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How well was VicRide implemented and received by the target novice motorcycle riders?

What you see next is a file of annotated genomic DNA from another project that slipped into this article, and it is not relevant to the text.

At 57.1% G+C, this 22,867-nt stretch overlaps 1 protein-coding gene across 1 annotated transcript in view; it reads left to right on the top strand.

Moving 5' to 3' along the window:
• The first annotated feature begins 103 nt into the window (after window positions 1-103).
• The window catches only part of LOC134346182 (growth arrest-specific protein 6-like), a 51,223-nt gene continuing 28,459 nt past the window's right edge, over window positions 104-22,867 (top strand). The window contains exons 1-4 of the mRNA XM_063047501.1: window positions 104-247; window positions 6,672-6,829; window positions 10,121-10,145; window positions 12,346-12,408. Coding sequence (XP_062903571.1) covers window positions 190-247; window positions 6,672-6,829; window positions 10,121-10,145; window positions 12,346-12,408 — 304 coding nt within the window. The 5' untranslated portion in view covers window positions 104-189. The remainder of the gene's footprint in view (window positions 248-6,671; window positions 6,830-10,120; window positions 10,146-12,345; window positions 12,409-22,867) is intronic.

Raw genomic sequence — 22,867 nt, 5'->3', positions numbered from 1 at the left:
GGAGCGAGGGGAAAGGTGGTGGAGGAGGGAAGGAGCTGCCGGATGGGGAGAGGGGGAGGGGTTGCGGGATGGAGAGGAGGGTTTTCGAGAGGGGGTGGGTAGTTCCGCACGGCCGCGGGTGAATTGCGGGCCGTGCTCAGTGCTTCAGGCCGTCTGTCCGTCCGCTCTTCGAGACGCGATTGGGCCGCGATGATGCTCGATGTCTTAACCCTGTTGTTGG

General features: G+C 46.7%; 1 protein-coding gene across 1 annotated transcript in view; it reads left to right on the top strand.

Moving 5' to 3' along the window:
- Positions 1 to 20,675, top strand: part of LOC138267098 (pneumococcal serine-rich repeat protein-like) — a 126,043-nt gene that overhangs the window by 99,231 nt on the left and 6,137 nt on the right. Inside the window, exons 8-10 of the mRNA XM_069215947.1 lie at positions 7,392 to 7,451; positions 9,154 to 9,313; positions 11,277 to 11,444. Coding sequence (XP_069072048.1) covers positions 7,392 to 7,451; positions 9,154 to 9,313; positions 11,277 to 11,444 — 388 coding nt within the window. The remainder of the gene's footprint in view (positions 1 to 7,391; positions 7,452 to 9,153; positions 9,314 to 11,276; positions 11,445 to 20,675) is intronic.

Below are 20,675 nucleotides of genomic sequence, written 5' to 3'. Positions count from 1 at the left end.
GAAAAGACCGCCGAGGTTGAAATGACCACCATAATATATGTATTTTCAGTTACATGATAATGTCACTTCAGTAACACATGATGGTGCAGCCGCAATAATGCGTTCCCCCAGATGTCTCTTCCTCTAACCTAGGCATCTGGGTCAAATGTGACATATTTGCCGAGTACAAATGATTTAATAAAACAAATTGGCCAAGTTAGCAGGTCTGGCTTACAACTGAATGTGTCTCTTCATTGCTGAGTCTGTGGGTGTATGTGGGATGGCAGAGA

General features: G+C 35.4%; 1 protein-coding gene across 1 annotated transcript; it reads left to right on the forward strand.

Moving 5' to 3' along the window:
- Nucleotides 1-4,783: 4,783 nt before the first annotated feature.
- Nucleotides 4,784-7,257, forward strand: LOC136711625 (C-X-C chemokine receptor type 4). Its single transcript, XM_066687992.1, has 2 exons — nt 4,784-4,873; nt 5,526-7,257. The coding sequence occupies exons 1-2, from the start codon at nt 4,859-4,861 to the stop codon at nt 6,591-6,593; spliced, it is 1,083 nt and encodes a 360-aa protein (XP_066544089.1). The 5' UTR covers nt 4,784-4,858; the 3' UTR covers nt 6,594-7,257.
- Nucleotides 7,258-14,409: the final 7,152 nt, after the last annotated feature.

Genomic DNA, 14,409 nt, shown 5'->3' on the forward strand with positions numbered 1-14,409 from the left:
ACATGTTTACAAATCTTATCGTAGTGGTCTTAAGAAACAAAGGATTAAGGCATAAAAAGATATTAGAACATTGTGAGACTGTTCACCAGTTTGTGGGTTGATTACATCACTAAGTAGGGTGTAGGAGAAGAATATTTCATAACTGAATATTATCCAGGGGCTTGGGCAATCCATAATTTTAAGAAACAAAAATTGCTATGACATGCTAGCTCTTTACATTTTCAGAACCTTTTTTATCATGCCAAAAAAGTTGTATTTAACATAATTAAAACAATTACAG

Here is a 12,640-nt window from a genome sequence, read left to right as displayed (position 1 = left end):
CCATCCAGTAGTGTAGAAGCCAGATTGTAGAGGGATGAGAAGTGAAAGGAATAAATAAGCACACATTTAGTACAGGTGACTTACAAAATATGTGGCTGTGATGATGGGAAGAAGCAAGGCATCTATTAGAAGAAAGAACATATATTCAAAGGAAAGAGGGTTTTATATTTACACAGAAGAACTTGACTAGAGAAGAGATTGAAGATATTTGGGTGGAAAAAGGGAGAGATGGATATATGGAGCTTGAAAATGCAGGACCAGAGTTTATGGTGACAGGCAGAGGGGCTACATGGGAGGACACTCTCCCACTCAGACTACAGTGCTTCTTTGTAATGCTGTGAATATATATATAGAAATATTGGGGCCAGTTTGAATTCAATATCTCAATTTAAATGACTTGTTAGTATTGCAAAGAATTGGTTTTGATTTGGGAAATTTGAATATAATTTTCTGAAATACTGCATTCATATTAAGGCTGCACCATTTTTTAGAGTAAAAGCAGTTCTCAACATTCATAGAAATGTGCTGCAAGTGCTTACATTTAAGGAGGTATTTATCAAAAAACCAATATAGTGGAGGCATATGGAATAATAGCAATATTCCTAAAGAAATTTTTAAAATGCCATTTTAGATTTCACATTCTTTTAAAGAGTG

VicRoads initiated a large-scale trial of a newly developed 'VicRide on-road coaching program' for recently licensed motorcyclists in Victoria. The George Institute for Global Health was commissioned to evaluate VicRide primarily to determine its effectiveness in reducing crash rates for the target group via a randomised control trial. A process evaluation was also conducted to examine program delivery in parallel with the outcome evaluation. The objective of this paper is to present the process evaluation results. Data were sourced from the coaches, the program delivery organisation, and VicRide participants. Willingness to pay for VicRide was also obtained from the target novice motorcyclists. Overall the results suggest that VicRide was delivered as intended by the design on most aspects. However, the trial also identified numerous barriers to achieve high completion rates for both the preparation activity and program attendance and VicRide as a road safety intervention was valued significantly less by program participants than control riders who had not yet completed the program. Though the low completion rates may have negatively impacted the program outcomes, the barriers to completion may also reflect that individualised programs such as VicRide are practically challenging to standardise and implement as a state-wide intervention. These may be improved if all learning opportunities are contained within program attendance and the program is made mandatory. Nevertheless, these considerations are meaningful only if and when VicRide and other similar programs demonstrate detectable road safety value including crash and casualty reductions, reduced risk taking behaviours and improved safety attitudes.